Objective 6. Preview and Save a Document as a Web Page

Table of contents:

After you have created a document to be used as a Web page, you can see what the page will look like when displayed in a Web browser such as Internet Explorer. A Web browser is software that enables you to use the Web and navigate from page to page and site to site. You can adjust the image and preview it until you get it exactly right. After you are satisfied with the way your document looks when displayed in a Web browser, you can save the document as a Web page.

Activity 4.13. Previewing a Document as a Web Page


From the File menu, click Web Page Preview. Maximize the screen if necessary.

Your Web browser opens, and your document displays as a Web page. Your screen may look different than the figures shown, depending on your screen size, screen resolution, and the Web browser you use.



Point to the EPA Watershed hyperlink to display the Link Select pointer , and then compare your screen with Figure 4.32.


Figure 4.32.



Scroll down as necessary to view the bottom of the page, and notice that the file name you placed in the footer does not display on the Web pageheaders and footers do not display when Word documents are converted to Web pages. Click the water cooler graphic to be sure your Web link works.

If you are connected to the Internet, you will see the EPA Drinking Water page.

Alert!: If You Are Not Connected to the Internet

If you are not connected to the Internet, you will see a message box informing you that you are not connected, or the page cannot be displayed. Click OK or close the window to acknowledge the message, and then resume with Step 4.


On the blue title bar, click the Close button . Make any changes that you feel are necessary and preview your Web page again.



Return to your document. Display Print Preview to check your document. Check your Chapter Assignment Sheet or Course Syllabus, or consult your instructor, to determine if you are to submit your assignments on paper or electronically using your college's course information management system. To submit electronically, go to Step 7, and then follow the instructions provided by your instructor.


On the Print Preview toolbar, click the Print button , and then Close the Print Preview.


Save your document.

Activity 4.14. Saving a Document as a Web Page

After you are satisfied with your document, you can save it as a Web page.


From the File menu, click Save as Web Page. In the Save As dialog box, navigate to your chapter folder in which you are saving your files.

The Save as type box displays Single File Web Page. The document's titleCity of Desert Parkdisplays as the default Page title for the Web page. The default title is the first line of text in the document. If your system is set to display file extensions, .mht displays in place of .doc.


Near the bottom of the Save As dialog box, click Change Title.

The Set Page Title dialog box displays. What you type here will become the Web page title; this is the title that displays in the browser title bar and shows up in the Web browser's history list.


Type City of Desert Park Water Issues and then compare your screen with Figure 4.33.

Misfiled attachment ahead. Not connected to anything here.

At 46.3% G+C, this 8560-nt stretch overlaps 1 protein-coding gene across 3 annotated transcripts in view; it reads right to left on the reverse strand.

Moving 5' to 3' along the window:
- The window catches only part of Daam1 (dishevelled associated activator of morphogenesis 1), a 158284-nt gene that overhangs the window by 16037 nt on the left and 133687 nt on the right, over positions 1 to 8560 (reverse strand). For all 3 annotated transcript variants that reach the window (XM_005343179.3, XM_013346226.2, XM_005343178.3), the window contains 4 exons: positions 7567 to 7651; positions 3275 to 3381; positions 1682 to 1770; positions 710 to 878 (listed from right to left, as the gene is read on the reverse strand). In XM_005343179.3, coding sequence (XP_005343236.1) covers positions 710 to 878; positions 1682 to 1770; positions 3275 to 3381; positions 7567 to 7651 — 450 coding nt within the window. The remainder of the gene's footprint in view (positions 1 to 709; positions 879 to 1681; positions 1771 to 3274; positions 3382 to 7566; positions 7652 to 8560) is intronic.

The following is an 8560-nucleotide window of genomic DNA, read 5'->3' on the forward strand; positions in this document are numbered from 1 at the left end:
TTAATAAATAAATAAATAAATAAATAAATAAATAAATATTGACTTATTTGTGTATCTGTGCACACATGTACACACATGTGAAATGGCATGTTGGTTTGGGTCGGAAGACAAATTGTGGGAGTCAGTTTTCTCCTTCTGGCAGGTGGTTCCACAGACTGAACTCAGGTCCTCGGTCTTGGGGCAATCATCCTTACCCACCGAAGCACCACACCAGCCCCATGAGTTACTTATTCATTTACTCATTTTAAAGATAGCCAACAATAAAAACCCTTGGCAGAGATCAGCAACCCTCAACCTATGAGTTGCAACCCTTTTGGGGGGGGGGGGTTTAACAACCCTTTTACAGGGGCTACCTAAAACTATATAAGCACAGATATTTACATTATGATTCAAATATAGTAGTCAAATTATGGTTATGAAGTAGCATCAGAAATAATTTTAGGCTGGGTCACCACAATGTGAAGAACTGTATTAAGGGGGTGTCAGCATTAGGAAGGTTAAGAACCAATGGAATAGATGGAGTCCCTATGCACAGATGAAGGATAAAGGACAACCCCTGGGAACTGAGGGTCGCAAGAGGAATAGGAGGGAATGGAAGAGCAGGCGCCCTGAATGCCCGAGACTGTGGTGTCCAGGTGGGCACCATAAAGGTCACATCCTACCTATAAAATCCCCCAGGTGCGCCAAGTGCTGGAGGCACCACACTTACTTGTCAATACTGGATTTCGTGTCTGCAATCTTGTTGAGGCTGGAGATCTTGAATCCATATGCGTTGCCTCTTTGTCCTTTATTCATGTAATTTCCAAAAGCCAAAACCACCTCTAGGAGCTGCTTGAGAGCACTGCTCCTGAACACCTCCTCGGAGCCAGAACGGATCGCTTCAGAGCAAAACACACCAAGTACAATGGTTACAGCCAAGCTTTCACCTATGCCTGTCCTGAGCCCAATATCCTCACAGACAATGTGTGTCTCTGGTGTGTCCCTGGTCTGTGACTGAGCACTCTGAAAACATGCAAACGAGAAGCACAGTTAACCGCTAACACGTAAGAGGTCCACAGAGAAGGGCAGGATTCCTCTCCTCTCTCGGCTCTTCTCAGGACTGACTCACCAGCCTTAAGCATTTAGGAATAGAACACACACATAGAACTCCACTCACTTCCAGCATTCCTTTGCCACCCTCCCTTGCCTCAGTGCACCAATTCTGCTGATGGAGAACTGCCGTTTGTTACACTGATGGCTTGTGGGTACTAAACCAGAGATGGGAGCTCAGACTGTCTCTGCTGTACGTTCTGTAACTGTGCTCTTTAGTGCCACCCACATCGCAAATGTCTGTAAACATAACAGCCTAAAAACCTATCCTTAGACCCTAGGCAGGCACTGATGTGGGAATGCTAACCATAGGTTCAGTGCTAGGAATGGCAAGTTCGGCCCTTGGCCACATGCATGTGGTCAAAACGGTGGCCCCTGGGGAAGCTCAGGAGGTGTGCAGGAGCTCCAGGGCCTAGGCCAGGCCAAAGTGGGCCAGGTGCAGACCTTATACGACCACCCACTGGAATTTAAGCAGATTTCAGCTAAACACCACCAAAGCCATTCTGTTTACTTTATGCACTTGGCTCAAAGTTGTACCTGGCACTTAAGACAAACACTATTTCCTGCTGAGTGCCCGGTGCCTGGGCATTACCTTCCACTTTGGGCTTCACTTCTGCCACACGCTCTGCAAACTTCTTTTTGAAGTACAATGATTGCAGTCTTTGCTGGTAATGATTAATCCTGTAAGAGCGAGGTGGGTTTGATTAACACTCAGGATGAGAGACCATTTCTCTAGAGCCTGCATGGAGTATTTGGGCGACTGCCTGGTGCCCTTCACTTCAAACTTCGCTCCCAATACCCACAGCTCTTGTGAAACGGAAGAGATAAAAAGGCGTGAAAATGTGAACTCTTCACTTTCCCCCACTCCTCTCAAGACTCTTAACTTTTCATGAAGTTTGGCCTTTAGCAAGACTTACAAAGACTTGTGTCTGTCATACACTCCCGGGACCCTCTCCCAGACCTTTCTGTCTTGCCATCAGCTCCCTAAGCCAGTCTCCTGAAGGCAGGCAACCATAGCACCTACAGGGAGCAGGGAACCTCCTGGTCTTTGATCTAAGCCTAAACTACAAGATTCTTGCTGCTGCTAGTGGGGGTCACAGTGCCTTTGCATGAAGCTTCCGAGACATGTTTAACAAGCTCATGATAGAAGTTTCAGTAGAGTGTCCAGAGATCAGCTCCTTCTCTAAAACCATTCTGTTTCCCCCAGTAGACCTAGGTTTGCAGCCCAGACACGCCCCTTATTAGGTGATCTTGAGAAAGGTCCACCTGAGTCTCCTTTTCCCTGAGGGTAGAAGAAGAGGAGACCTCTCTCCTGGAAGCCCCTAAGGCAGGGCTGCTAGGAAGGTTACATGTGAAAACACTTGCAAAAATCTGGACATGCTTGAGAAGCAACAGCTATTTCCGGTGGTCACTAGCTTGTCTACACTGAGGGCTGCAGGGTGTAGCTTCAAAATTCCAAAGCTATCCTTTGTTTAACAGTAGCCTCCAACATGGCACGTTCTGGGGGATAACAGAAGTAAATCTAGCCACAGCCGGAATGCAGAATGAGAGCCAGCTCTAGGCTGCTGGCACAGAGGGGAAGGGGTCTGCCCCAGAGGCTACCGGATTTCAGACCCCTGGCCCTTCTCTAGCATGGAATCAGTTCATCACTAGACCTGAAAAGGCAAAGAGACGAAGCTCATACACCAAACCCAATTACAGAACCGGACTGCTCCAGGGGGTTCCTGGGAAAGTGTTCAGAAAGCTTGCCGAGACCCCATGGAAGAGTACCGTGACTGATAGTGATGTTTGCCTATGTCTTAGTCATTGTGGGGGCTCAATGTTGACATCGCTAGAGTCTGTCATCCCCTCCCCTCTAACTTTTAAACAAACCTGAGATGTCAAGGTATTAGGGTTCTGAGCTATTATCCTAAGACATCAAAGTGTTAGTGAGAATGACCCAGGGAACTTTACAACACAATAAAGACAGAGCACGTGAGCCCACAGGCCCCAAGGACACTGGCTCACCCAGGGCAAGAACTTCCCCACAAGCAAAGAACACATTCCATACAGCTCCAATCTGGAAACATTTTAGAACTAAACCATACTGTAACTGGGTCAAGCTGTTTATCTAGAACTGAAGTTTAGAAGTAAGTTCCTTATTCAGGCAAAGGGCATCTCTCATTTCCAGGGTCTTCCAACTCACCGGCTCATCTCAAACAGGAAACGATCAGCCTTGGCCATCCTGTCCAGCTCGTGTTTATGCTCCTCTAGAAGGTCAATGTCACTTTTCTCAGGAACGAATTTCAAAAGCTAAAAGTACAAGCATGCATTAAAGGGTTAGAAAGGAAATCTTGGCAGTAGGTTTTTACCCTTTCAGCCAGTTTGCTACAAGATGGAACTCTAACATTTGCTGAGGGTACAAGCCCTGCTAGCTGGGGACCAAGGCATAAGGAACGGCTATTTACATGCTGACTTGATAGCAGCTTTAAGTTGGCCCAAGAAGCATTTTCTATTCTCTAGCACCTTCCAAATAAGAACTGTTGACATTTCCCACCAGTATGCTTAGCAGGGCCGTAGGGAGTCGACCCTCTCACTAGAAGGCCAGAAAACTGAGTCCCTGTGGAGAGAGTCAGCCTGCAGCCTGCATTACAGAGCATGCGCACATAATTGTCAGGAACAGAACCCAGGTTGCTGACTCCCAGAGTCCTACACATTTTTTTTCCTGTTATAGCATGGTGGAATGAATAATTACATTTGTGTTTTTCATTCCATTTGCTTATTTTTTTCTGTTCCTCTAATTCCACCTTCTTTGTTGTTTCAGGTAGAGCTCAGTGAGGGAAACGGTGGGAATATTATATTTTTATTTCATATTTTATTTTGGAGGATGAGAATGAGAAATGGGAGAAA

Figure 4.33.



Click OK to close the Set Page Title dialog box.

In the Save as dialog box, the new title for your Web page displays as the Page title. Accept the default file name for the Web page. When you save it, the Web page will have a different file extension and file type icon to distinguish it from the Word document by the same name.


At the bottom of the Save As dialog box, click Save, and then compare your screen to Figure 4.34.

Figure 4.34.

A dialog box displays stating that some of the elements in this page will not display properly on very early versions of Web browsers.


At the bottom of the dialog box, click Continue.

The file is saved and the document displays on your screen in the Web page format, with text across the full width of the screenno margins, and both pictures displayed on the left side.


Save your Web page, and then close it. Do not print the Web page unless instructed to do so. Close Word.


You have completed Project 4B

Project 4C Recreation Ideas

Windows XP

Outlook 2003

Internet Explorer

Computer Concepts

Word 2003

Chapter One. Creating Documents with Microsoft Word 2003

Chapter Two. Formatting and Organizing Text

Chapter Three. Using Graphics and Tables

Chapter Four. Using Special Document Formats, Columns, and Mail Merge

Excel 2003

Chapter One. Creating a Worksheet and Charting Data

Chapter Two. Designing Effective Worksheets

Chapter Three. Using Functions and Data Tables

Access 2003

Chapter One. Getting Started with Access Databases and Tables

Chapter Two. Sort, Filter, and Query a Database

Chapter Three. Forms and Reports

Powerpoint 2003

Chapter One. Getting Started with PowerPoint 2003

Chapter Two. Creating a Presentation

Chapter Three. Formatting a Presentation

Integrated Projects

Chapter One. Using Access Data with Other Office Applications

Chapter Two. Using Tables in Word and Excel

Chapter Three. Using Excel as a Data Source in a Mail Merge

Chapter Four. Linking Data in Office Documents

Chapter Five. Creating Presentation Content from Office Documents

Go! With Microsoft Office 2003 Brief
GO! with Microsoft Office 2003 Brief (2nd Edition)
ISBN: 0131878646
EAN: 2147483647
Year: 2004
Pages: 448

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